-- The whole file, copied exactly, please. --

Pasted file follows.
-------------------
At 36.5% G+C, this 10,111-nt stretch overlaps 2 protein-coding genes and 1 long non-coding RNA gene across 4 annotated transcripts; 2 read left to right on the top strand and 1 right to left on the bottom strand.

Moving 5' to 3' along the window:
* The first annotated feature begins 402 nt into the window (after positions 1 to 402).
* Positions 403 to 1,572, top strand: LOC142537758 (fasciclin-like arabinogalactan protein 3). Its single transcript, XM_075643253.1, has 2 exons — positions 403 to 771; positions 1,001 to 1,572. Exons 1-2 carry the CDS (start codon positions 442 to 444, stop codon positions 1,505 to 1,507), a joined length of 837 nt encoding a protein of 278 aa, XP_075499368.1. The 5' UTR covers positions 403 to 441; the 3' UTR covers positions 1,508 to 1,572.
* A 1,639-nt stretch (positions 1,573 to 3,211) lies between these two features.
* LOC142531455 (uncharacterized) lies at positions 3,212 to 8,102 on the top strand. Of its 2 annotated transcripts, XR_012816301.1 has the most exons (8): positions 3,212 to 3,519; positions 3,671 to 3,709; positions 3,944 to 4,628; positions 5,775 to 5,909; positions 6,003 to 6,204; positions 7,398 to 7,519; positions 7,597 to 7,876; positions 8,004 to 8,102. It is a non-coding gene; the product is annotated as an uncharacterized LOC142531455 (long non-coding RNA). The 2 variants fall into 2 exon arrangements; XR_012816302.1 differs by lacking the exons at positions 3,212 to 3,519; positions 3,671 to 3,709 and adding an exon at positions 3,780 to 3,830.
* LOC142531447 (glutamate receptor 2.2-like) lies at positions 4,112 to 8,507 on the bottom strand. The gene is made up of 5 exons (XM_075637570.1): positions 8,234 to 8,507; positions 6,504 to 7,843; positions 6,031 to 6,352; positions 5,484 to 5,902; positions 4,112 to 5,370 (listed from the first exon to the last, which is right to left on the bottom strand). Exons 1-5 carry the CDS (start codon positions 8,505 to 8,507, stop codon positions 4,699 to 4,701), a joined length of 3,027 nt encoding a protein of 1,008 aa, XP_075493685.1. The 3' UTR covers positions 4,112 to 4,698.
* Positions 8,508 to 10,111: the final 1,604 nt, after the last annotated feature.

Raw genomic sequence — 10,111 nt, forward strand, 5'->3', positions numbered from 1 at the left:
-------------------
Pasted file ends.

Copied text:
At 36.5% G+C, this 10,111-nt stretch overlaps 2 protein-coding genes and 1 long non-coding RNA gene across 4 annotated transcripts; 2 read left to right on the top strand and 1 right to left on the bottom strand.

Moving 5' to 3' along the window:
* The first annotated feature begins 402 nt into the window (after positions 1 to 402).
* Positions 403 to 1,572, top strand: LOC142537758 (fasciclin-like arabinogalactan protein 3). Its single transcript, XM_075643253.1, has 2 exons — positions 403 to 771; positions 1,001 to 1,572. Exons 1-2 carry the CDS (start codon positions 442 to 444, stop codon positions 1,505 to 1,507), a joined length of 837 nt encoding a protein of 278 aa, XP_075499368.1. The 5' UTR covers positions 403 to 441; the 3' UTR covers positions 1,508 to 1,572.
* A 1,639-nt stretch (positions 1,573 to 3,211) lies between these two features.
* LOC142531455 (uncharacterized) lies at positions 3,212 to 8,102 on the top strand. Of its 2 annotated transcripts, XR_012816301.1 has the most exons (8): positions 3,212 to 3,519; positions 3,671 to 3,709; positions 3,944 to 4,628; positions 5,775 to 5,909; positions 6,003 to 6,204; positions 7,398 to 7,519; positions 7,597 to 7,876; positions 8,004 to 8,102. It is a non-coding gene; the product is annotated as an uncharacterized LOC142531455 (long non-coding RNA). The 2 variants fall into 2 exon arrangements; XR_012816302.1 differs by lacking the exons at positions 3,212 to 3,519; positions 3,671 to 3,709 and adding an exon at positions 3,780 to 3,830.
* LOC142531447 (glutamate receptor 2.2-like) lies at positions 4,112 to 8,507 on the bottom strand. The gene is made up of 5 exons (XM_075637570.1): positions 8,234 to 8,507; positions 6,504 to 7,843; positions 6,031 to 6,352; positions 5,484 to 5,902; positions 4,112 to 5,370 (listed from the first exon to the last, which is right to left on the bottom strand). Exons 1-5 carry the CDS (start codon positions 8,505 to 8,507, stop codon positions 4,699 to 4,701), a joined length of 3,027 nt encoding a protein of 1,008 aa, XP_075493685.1. The 3' UTR covers positions 4,112 to 4,698.
* Positions 8,508 to 10,111: the final 1,604 nt, after the last annotated feature.

Raw genomic sequence — 10,111 nt, forward strand, 5'->3', positions numbered from 1 at the left: